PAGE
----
Williams is lighter and faster than he was a season ago, and the word out of fall camp is that he’s even better following an injury-impacted season where he still reached 830 yards. Schwartz has fully committed to football and has the potential to be a star in an all-around role for Morris. Stove is a much-needed veteran presence that can play anywhere, and Jackson has taken a massive step forward in preseason camp. If the Tigers list four starters at receiver, this veteran quartet would be the ones to watch.

Auburn will need more wideouts, though, to reach its ceiling in the passing game. Newton may need some time to develop into a receiver but has already turned heads with his toughness and playmaking ability. Capers brings more length and speed to the offense, while Hudson has been plugged into the team longer than any other newcomer. Johnson hasn’t been talked about quite as much in camp but looks like the ideal breakout star in a Morris scheme. And, since no one should be counted out this season, don’t forget about the diverse physical gifts of Evans, Canion and Johnson.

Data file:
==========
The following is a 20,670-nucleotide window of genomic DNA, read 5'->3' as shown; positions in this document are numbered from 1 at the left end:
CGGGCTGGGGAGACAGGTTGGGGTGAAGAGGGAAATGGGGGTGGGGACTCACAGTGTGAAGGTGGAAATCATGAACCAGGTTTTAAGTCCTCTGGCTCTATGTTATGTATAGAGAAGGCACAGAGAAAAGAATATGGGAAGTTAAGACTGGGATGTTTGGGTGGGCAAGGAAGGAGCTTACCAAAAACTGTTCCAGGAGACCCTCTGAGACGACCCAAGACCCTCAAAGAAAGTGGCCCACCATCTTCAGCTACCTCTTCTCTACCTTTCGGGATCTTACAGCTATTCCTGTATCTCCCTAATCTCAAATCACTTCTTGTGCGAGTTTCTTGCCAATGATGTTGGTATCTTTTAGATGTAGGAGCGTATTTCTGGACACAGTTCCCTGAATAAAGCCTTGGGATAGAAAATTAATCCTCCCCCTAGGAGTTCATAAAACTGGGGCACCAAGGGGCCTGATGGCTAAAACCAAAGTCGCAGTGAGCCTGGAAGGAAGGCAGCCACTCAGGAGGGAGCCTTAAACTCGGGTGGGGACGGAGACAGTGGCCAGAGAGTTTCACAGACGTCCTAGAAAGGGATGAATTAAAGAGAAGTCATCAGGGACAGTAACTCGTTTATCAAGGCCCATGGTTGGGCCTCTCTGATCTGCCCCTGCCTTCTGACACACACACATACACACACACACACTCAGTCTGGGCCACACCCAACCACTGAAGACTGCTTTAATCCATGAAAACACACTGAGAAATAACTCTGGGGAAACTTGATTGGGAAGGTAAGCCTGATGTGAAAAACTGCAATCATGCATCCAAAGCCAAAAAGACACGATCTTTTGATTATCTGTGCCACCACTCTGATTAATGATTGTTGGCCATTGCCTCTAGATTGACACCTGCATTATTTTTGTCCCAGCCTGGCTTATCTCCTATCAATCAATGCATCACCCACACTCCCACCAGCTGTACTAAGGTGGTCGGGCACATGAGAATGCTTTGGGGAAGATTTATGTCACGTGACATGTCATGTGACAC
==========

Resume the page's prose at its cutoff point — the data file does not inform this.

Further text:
Tight end/H-back

Leader: John Samuel Shenker

Next ones up: Luke Deal and Tyler Fromm

Keep an eye on: Brandon Frazier and J.J. Pegues

Morris offenses have been known to put the ball in the hands of their tight ends much more than Malzahn ones, so a lot of attention will be on this position. Shenker is the lone non-freshman of the group and found ways to make some impact in past seasons behind older veterans. He should be viewed as the No. 1 option heading into the season.